One of the great things about Netflix is that it has brought thoughtful, compelling documentaries to a much wider audience that filmmakers could only dream of a decade ago.
And with binge-worthy titles like “Making a Murderer” just a click away, you can get a lot of great nonfiction viewing any night of the week. You’ll learn a lot more about the world, but don’t worry — you’ll also be entertained.
Here are 14 documentaries we think you should stream right away on Netflix:
Director Ava DuVernay looks at the history of the American prison system and shows how it relates to the nation's history of racial inequality.
The murder trial of American exchange student Amanda Knox (now free) in Italy captivated the world in the early 2000s. Now this Netflix original looks back at the case and gets the perspective of Knox and others closely involved.
Why is Sea World going to end killer-whale shows? It's because of this incredible movie that looks at the abuse these magnificent creatures have endured for decades.
In the late 1980s, cocaine invaded Miami and the world has never been the same. This documentary looks at the blood-soaked era and the people who were responsible.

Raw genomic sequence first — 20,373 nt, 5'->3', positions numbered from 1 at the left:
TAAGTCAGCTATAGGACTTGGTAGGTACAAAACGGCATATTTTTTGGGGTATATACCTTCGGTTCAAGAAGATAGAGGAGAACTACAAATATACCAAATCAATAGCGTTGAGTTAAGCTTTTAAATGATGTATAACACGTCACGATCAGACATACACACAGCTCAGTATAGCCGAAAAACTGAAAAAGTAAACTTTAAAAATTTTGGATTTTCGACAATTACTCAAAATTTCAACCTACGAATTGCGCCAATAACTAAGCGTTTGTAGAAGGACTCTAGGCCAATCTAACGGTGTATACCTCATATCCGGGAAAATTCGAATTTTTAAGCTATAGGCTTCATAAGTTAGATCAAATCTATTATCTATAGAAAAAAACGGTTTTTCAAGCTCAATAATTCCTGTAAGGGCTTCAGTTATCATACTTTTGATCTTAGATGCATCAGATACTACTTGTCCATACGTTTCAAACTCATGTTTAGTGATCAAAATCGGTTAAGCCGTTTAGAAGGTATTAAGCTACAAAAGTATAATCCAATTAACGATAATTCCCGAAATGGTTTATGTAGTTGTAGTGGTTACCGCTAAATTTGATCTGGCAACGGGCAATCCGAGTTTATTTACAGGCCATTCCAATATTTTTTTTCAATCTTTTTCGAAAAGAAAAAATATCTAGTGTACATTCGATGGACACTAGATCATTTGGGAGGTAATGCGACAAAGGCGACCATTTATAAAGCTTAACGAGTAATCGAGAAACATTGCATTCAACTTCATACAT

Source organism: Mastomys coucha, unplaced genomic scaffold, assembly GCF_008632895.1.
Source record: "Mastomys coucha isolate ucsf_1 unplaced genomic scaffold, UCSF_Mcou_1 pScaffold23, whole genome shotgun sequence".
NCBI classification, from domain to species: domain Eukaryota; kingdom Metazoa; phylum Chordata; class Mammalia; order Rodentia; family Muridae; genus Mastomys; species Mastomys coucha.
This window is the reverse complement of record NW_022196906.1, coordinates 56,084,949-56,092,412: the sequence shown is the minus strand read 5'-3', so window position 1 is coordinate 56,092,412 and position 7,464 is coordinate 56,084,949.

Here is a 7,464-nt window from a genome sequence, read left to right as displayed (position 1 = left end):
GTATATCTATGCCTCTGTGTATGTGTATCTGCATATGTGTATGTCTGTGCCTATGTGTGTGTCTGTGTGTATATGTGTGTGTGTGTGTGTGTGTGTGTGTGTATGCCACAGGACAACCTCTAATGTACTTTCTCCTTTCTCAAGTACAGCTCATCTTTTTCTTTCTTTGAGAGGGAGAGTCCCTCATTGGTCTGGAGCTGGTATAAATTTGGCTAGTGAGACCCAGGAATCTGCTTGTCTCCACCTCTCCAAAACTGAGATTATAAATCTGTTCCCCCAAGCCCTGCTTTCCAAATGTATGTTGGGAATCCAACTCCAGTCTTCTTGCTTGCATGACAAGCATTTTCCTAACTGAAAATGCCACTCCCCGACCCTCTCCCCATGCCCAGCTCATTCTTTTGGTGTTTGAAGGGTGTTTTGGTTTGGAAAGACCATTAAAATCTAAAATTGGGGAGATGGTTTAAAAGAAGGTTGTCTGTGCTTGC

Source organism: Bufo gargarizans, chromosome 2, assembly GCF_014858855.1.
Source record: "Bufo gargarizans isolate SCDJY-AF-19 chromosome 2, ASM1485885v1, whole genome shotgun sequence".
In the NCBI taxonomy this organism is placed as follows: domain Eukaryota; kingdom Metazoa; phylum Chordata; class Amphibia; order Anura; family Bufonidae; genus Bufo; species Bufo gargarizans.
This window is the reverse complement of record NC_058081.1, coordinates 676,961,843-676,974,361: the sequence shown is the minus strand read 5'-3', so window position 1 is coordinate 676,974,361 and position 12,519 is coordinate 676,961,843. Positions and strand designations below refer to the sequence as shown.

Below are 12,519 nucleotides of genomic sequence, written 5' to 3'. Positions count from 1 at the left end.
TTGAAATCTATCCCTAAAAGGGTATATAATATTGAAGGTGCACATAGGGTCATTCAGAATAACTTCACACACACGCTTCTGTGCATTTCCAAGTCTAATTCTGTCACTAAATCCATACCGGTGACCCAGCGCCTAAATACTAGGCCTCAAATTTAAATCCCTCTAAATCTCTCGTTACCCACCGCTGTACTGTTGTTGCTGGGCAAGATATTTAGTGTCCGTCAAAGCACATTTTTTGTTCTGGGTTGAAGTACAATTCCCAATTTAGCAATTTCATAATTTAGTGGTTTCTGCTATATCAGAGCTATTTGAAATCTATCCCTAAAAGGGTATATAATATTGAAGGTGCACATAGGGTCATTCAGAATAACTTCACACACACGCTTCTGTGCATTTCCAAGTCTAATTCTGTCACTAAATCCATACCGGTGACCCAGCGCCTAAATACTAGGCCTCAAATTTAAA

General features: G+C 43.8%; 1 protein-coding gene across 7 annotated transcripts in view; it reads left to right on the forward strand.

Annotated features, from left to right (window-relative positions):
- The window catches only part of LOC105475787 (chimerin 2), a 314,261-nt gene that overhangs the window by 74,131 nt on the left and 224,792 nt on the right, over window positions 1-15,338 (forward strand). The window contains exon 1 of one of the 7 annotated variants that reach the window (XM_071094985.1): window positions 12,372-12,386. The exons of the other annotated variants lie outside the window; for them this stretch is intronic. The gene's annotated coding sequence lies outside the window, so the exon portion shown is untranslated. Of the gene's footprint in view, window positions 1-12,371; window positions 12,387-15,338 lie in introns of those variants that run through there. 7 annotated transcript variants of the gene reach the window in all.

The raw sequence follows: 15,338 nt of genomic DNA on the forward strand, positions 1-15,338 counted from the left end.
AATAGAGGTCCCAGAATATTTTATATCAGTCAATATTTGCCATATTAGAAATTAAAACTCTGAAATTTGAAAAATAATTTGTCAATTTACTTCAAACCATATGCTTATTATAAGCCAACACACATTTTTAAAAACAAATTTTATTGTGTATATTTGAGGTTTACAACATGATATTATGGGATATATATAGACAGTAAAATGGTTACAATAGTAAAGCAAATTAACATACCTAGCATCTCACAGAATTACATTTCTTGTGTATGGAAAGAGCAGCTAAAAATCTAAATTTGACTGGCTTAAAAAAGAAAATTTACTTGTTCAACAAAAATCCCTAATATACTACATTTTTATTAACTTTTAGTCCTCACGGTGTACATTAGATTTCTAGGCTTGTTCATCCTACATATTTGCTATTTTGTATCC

This powerful look at how the food we put into our mouths is really produced is shocking and scary. You'll probably want to change your eating habits after watching it.
There's a world of gamers outside of those who play 'Call of Duty' and the 'Madden' NFL games. Here we look at the creators behind indie games and the struggles they go through to make work that's different but also profitable.
Director Werner Herzog travels to the corners of the world (including North Korea) to examine the beauty and danger of active volcanoes.
This Oscar-nominated doc by director Rory Kennedy looks at the final weeks of the Vietnam War and the exodus of Saigon by not just American soldiers and diplomats, but the South Vietnamese who helped the US during the war.
Steve James gives a touching look at the life and work of film critic Roger Ebert as well as capturing his final months alive.
This true-crime tale about the murder case of Steven Avery became an instant Netflix binge when it hit the streaming service. Filmed over a 10-year period, it will no doubt prompt your own theory about what's really true.
Winner of the best documentary Oscar in 2009, it gives a powerful retelling of Philippe Petit's illegal high-wire walk across the Twin Towers in 1974.
Jesse Moss explores the modern-day gold rush: Men desperate for work who head to the North Dakota oil fields to find it. Many come with just the clothes on their backs and troubled pasts. A local pastor is the only one who will take them in, but he has demons of his own.
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